Rapid Fear Detection Relies on High Spatial Frequencies

Timo Stein*, Kiley Seymour, Martin N. Hebart, Philipp Sterzer

*Corresponding author for this work

Research output: Contribution to journalArticle

68 Citations (Scopus)


Signals of threat-such as fearful faces-are processed with priority and have privileged access to awareness. This fear advantage is commonly believed to engage a specialized subcortical pathway to the amygdala that bypasses visual cortex and processes predominantly low-spatial-frequency information but is largely insensitive to high spatial frequencies. We tested visual detection of low- and high-pass-filtered fearful and neutral faces under continuous flash suppression and sandwich masking, and we found consistently that the fear advantage was specific to high spatial frequencies. This demonstrates that rapid fear detection relies not on low- but on high-spatial-frequency information-indicative of an involvement of cortical visual areas. These findings challenge the traditional notion that a subcortical pathway to the amygdala is essential for the initial processing of fear signals and support the emerging view that the cerebral cortex is crucial for the processing of ecologically relevant signals.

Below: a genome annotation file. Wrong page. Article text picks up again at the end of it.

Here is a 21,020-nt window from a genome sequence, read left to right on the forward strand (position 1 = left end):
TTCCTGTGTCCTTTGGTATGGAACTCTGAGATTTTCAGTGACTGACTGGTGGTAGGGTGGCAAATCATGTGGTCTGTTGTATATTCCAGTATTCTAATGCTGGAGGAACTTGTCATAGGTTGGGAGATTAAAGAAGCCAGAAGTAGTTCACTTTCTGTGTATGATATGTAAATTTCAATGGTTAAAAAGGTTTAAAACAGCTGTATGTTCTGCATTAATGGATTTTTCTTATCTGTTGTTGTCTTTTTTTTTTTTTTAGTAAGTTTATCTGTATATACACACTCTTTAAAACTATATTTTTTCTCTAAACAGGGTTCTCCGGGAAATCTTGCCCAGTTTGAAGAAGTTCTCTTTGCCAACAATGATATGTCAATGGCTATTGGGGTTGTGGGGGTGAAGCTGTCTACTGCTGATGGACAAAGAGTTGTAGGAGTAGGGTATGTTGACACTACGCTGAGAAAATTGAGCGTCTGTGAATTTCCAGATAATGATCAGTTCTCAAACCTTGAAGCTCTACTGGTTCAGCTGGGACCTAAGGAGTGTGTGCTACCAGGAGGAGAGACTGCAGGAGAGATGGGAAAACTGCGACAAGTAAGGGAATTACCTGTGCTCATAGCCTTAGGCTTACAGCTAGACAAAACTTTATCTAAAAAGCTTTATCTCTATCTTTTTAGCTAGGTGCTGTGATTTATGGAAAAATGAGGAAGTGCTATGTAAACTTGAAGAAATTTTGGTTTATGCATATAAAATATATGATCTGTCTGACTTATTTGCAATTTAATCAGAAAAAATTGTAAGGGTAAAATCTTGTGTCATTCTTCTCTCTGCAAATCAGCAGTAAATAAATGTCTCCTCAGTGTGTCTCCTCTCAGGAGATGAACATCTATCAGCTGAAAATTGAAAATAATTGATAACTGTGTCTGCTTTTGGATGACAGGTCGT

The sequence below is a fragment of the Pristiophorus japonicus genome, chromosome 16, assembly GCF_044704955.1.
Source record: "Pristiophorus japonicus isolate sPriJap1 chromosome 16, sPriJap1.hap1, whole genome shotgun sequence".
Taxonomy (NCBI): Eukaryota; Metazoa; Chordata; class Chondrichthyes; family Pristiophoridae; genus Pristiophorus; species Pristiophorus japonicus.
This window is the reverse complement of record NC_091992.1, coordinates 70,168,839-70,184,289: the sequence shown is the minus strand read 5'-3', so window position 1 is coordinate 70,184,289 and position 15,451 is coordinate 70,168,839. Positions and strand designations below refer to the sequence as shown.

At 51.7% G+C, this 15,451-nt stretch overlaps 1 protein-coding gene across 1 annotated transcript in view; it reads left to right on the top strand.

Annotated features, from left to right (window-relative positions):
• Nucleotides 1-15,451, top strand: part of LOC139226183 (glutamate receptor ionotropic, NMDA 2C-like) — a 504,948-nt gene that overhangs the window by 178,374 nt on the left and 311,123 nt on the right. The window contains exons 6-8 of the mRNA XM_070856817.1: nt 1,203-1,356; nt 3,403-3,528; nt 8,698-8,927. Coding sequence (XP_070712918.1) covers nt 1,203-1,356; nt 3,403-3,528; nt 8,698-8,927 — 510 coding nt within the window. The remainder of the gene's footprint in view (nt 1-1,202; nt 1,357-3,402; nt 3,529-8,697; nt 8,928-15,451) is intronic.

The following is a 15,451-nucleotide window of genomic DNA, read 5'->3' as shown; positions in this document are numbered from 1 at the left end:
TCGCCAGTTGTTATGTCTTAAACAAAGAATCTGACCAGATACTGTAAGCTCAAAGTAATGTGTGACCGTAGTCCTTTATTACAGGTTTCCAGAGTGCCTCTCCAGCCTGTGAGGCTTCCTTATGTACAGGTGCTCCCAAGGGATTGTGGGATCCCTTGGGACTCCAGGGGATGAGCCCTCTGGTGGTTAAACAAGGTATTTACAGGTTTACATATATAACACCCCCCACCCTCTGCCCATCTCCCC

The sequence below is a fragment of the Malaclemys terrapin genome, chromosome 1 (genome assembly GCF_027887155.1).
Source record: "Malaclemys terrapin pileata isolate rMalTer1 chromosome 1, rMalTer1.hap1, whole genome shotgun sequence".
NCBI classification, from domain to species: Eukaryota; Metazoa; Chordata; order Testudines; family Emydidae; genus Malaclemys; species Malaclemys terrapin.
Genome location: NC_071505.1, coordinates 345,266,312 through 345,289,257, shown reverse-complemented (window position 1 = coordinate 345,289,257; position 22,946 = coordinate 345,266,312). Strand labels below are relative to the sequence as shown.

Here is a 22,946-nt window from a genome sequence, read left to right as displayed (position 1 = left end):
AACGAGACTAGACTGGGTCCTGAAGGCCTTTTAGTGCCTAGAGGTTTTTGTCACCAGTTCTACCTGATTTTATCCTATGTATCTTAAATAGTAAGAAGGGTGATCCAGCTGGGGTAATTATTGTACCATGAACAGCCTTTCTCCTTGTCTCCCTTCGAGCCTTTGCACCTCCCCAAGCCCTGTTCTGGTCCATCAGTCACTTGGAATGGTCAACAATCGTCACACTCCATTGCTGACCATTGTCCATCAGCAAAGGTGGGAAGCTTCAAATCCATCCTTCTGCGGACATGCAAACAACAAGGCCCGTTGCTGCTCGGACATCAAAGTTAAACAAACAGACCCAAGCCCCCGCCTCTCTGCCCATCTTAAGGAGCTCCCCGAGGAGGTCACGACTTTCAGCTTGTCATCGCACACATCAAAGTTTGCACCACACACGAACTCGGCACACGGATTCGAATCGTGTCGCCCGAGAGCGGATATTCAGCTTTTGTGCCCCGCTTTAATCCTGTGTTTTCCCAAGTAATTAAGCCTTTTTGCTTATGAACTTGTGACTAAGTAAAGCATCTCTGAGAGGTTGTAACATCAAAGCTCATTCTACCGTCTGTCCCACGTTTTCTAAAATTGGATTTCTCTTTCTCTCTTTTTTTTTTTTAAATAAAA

Original languageEnglish
Pages (from-to)566-574
Number of pages9
JournalPsychological Science
Issue number2
Publication statusPublished - Feb 2014
Externally publishedYes


  • consciousness
  • continuous flash suppression
  • facial expressions
  • fear
  • fear detection
  • fearful faces
  • sandwich masking
  • spatial frequency
  • visual perception

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  • Cite this

    Stein, T., Seymour, K., Hebart, M. N., & Sterzer, P. (2014). Rapid Fear Detection Relies on High Spatial Frequencies. Psychological Science, 25(2), 566-574. https://doi.org/10.1177/0956797613512509